Last Friday, I was talking on the phone with my friend, Melissa. We were talking about friendship and how we viewed it. We usually went on and on with these philosophical questions, but this seemed like an easy topic to discuss.
“I think you know who your true friends are when you can still be friends with them, even if they do some of the things that annoy you,” she told me.
“See, Mel, I don’t see it that way,” I told her. “My view of friendship is different and I’ve been struggling these past few weeks with the thought of what true friendship really is. I think true friendship is something like having friends that you admire. They have the things you want. Like Rafi, for instance, I wish I had his indifferent attitude about everything, his ability to make witty lines on the top of his head, and even his height. I think friends, true friends, are those people that complete me. They have the things that I’m missing in myself. They have the character traits that I want, so that I can become a stronger individual. I’m a puzzle piece and they connect with me. My friends show and give me the traits that I could never have or obtain.”
“Wow, that’s a good way of looking at it,” Mel’s voice grew in strength.
“I’ve been struggling with the thoughts for sometime. I guess that I finally arranged them. I mean, my friends are the people that I look up to and I even try to show my readers that.”
“What do you mean?” Her voice was a soft, soothing tone.
“Well, I use my friends as characters in my stories sometimes, but not exactly. I sprinkle a little of their traits, the traits that they showed me and that I admire, onto the characters in my stories. It gives my characters that three-dimensional feel and makes the reader feel as though the characters are real. Truth is— they are real. They are the people in my life.”
“That’s deep,” she told me. “See, I have a more pessimistic view of it. You’re so optimistic. I’m going to just, you know, adopt your take on it!” She laughed on her side of the phone. “I think something I admire about you and wish I had is your optimism. You’re always optimistic!”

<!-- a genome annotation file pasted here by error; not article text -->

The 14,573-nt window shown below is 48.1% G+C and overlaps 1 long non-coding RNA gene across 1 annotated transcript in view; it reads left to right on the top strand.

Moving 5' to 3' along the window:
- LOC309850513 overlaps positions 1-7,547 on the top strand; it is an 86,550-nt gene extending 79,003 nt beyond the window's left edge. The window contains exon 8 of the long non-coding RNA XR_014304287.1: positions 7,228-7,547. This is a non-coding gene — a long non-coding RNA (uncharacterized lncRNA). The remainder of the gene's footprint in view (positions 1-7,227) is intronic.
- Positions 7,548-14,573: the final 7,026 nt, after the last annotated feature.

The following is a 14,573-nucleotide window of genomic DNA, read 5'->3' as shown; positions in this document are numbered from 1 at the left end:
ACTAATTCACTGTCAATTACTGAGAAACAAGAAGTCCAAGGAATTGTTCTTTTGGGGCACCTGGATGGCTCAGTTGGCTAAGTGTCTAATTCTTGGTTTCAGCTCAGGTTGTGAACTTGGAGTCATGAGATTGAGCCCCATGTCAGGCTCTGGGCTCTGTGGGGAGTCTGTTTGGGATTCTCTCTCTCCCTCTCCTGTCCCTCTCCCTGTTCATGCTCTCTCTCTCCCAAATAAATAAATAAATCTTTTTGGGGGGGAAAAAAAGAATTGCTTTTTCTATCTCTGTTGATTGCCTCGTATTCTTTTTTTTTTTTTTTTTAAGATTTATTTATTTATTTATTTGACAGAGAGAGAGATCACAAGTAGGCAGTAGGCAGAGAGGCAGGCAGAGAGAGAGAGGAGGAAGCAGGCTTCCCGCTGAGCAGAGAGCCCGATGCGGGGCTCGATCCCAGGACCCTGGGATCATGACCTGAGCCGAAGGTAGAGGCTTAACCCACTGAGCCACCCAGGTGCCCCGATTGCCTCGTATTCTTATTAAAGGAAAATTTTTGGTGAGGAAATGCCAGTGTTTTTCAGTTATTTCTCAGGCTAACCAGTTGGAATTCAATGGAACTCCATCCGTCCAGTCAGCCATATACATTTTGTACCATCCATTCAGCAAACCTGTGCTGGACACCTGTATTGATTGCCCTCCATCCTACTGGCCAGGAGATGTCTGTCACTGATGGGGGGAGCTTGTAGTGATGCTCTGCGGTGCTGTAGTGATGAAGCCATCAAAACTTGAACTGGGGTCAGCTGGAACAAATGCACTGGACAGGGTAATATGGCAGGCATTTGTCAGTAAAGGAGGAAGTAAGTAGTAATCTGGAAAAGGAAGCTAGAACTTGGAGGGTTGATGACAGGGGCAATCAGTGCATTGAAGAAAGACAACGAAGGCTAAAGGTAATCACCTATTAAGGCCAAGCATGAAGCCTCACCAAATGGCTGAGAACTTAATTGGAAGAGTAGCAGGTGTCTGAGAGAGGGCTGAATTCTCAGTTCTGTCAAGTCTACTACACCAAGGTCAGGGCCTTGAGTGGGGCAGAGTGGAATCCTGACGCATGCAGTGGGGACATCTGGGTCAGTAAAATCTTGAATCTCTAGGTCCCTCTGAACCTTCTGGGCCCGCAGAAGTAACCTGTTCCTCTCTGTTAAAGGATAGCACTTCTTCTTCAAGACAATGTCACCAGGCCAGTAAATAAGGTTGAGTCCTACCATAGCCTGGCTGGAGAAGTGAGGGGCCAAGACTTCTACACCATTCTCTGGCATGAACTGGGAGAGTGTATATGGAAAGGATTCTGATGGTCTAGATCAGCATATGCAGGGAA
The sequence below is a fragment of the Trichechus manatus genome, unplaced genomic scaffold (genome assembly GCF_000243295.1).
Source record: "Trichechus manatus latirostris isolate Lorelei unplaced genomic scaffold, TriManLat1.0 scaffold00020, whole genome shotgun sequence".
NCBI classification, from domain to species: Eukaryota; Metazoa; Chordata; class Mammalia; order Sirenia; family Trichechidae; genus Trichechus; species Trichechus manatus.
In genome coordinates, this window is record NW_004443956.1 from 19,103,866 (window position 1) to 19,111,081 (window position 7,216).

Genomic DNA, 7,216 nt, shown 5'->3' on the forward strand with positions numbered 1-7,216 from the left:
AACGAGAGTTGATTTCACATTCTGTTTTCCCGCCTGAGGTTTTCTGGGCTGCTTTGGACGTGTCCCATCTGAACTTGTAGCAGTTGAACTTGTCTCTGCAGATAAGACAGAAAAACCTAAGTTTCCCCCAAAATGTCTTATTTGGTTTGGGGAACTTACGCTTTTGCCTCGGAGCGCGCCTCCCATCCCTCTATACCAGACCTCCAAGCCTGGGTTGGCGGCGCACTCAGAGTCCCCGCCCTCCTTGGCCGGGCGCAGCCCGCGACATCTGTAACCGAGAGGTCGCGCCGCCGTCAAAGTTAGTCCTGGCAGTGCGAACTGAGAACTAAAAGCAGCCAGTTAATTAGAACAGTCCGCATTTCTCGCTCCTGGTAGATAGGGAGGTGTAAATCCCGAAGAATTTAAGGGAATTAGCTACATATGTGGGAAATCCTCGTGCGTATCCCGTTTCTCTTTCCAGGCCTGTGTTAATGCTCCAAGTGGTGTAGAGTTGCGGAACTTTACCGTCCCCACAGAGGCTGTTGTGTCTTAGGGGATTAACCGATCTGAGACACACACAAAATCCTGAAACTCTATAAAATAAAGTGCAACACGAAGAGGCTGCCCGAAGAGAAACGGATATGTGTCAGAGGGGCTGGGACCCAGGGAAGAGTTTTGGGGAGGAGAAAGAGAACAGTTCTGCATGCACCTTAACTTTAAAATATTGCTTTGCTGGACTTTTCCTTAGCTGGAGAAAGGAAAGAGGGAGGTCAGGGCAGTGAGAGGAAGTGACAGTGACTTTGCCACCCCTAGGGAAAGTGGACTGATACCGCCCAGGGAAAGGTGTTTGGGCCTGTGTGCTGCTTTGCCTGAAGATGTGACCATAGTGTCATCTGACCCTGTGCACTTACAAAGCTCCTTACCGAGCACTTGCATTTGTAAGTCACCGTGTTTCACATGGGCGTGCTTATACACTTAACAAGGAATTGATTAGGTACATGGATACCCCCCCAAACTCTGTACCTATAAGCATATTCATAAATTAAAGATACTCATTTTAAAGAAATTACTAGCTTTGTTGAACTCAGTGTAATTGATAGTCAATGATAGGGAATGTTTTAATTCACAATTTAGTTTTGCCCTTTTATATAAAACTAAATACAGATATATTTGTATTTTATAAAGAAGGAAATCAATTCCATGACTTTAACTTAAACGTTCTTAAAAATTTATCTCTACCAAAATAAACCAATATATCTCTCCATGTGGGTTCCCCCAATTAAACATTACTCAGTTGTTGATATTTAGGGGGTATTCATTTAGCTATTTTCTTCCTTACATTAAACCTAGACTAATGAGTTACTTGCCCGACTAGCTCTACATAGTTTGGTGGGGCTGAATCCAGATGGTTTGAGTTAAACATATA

“Not always,” I told her.
“Still, I’m trashing my idea and adopting yours.”
“Thanks,” I laughed. “Well, I admire your dance moves, your spunky attitude, and your writing style. I’m seriously jealous sometimes of how you’re able to construct such beautiful stories and weave those stories with such powerful words.”
The conversation continued for another hour or so and she ended up wishing me luck for orientation at
We ended up playing some crazy games with each other. One game after another, I opened up and did the craziest of things. We had to make music videos on the spot, do a fashion show with dorm supplies, and propose to our counselors. I did my best to make people laugh or smile. I did my best to make friends. I did my best to be my kooky self.
I stayed up until 5:30 in the morning just playing games with my newfound friends. My body craved sleep but I didn’t want to, because I was having so much fun. And on the last day, I found out how much of an impression I really made on people. We played a game. A serious one.
We sat in a circle and faced the walls. The counselors brought out tissue boxes and told us to close our eyes. We did. They selected a few people from the circle. The people then did as the counselors instructed, “Touch someone on the shoulder that made you laugh.” I was touched a number of times.
“Touch someone, who you want to continue to be friends with.” Another few touched my shoulder.
“Touch someone, who you think is sincere.” I felt the hugs and the strong hands that tapped my back. The great embraces of true friendship. I held back my tears and tried to be a man. The counselors allowed everyone to say what couldn’t be said face to face. This was a game for those shy people, for all of us, who couldn’t put our feelings to words. This game made me realize I had actually made a positive impression on everyone in my hall.
The one that actually broke me down and made me cry was, “Touch someone who you think is a beautiful person.” I let out my tears of joy to know that some of the people that were chosen had touched me. I had never thought of myself as beautiful. I had never felt so much love. I had never experienced this rush of emotions. I broke down and wiped my tears with the back of my hands.
In the end, we all got a chance to touch a person and make them feel great. I ended up crying in front of everyone, but I couldn’t help it. So much for being a man. I was glad that I had stayed in Camino hall. I’m glad I met all these people, who ended up becoming my friend in just thirty-eight hours. And thirty-eight hours was plenty of time. It was plenty of time to see that these people had evolved into my family. My last words to the circle were:
“I’m glad I stayed up until 5:30 in the morning.” They all chuckled. “We are a group of people with a bunch of distinct personalities and unique faces. We are like pieces of a puzzle that complete each other. You guys are my family.”
My friends are my family. My family is my life. Plain and simple.